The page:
The Corn Marketing Program of Michigan and the Michigan Corn Growers Association both work in partnership with the U.S. Grains Council (USGC) to expand trade of corn, ethanol and DDGS across the world. USGC recently released its 2019 Annual Report, which outlines some of the key successes we’ve had over the past year. We’re highlighting a few of those programs here. Visit grains.org/2019-annual-report for more!
Latin American Boot Camps Empower Grain Buyers
The U.S. Grains Council (USGC) conducted intensive workshops in Central America in 2019 on grain contracting and risk management as part of work to develop more effective buyers of U.S. corn in the growing region.
The first workshop series in May 2019 focused on the specific contracts used for trading coarse grains and co-products. The boot camps took place in San Salvador, El Salvador; Panama City, Panama; Bogota, Colombia; and Medellin, Colombia. Overall, 130 importers and end-users from 13 countries participated.
These boot camps were well-timed to address delays Latin American importers experienced in 2019. Some customers brought copies of their current international grain contracts to discuss issues or problems as well as to discover missed opportunities.
A second workshop in Panama in September 2019 tackled the topic of risk management to help grain buyers better grasp hedging strategies and fundamentals affecting the price of U.S. corn. The boot camp included 23 participants from South America and 35 participants from Central America, representing 10 countries in total. They hailed from some of the most relevant players in the feed, poultry and livestock industries in Latin America – both buyers and high-level management and financial officials.
The group was participative, and some approached Council staff at the end of the session to request additional information about implementing the hedging practices discussed in their companies.
Central America is a growing region for U.S. corn exports, thanks to geographic proximity and the access provided by the Dominican Republic-Central America FTA (CAFTA-DR). U.S. corn exports to CAFTA-DR countries have increased more than three-fold since the agreement went into effect in 2006.
In the 2018/2019 marketing year, Guatemala purchased more than one million metric tons (39.4 bushels) of U.S. corn, ranking as the eighth-largest buyer and representing a 70 percent increase since CAFTA-DR entered into force. Exports of U.S. corn to Costa Rica and El Salvador have also increased substantially during the same time period – up 55 percent and 42 percent, respectively.
MEASA Buyers Conference Spurs Sales
More than 100 of the largest grain and feedstock importers from the Middle East, Africa, Europe and South Asia convened for a U.S. Grains Council (UGSC) Buyers’ Conference in Athens, Greece in June 2019. The conference resulted in 538,000 metric tons in sales of U.S. corn and co-products, sorghum and barley.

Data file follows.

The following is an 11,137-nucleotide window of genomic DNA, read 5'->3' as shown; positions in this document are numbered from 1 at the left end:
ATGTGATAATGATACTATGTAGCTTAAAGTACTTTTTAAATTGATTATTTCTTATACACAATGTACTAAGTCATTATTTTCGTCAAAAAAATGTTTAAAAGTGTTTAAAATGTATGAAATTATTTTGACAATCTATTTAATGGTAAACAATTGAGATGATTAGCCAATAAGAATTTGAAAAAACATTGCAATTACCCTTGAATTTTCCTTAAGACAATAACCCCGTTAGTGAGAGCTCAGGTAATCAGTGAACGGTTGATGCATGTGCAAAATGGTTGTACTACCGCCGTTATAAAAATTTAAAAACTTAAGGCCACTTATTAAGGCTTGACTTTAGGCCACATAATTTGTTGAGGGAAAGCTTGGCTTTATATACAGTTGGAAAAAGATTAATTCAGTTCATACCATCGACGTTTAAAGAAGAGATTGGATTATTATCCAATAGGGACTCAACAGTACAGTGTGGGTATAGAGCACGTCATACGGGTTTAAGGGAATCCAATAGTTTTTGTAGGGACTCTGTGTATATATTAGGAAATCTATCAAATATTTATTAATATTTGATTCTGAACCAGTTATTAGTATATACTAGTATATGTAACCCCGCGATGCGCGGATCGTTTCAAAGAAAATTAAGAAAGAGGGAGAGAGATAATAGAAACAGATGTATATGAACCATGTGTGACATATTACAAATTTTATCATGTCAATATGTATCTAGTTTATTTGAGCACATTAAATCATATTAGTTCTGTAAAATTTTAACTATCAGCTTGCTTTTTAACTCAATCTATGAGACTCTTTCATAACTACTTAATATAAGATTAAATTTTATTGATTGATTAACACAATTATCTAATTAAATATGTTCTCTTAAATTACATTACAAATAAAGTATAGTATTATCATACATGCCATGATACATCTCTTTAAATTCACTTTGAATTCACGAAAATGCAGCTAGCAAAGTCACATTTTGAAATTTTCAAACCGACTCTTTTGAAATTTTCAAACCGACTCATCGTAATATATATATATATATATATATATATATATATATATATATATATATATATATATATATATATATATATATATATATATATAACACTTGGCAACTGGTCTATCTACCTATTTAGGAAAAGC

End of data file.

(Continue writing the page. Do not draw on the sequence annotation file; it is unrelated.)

Ten expert speakers and 10 export-capable agribusinesses participated in the program, offering presentations on topics ranging from the economic advantages of importing feed grains to the nutritional benefits of U.S. dried distiller’s grains with solubles (DDGS) and sorghum.
Attendees also participated in one-on-one consultations on the last day of the conference. Expert nutritional and technical consultants delivered clear, well-researched information and suggestions to end-users, providing the tools necessary to make informed decisions on DDGS and sorghum use in processing feed.
The conference allowed time not only to answer this array of questions, but also for networking between U.S. sellers and overseas buyers. These face-to-face interactions are a critical component of the Council’s work to promote U.S. coarse grains and related products.
The Athens conference followed a similar buyers’ conference in 2017. These regional buyers’ conferences are part of the Council’s work to maximize the U.S. competitive advantage, develop strong ties to industry and facilitate opportunities to make or negotiate sales.
In 2019, the Council used Agricultural Trade Promotion (ATP) funds to expand the scope of the program by inviting more than 20 participants from South Asia and Africa to the conference to lay the foundation for future sales to these regions.
In a survey after the event, attendees reported conducting business over the five-day period with volumes topping 540,000 metric tons. Buyers reported contracting 488,500 metric tons (19.2 million bushels) of corn and corn co-products, 45,5000 tons (2.09 million bushels) of sorghum and 6,000 tons (276,000 bushels) of barley.
Overall, the sales, valued at more than $110 million, yielded a return on investment of more than $231 per $1 of USDA Market Access Program (MAP), Foreign Market Development (FMD) and ATP funds invested to execute this conference.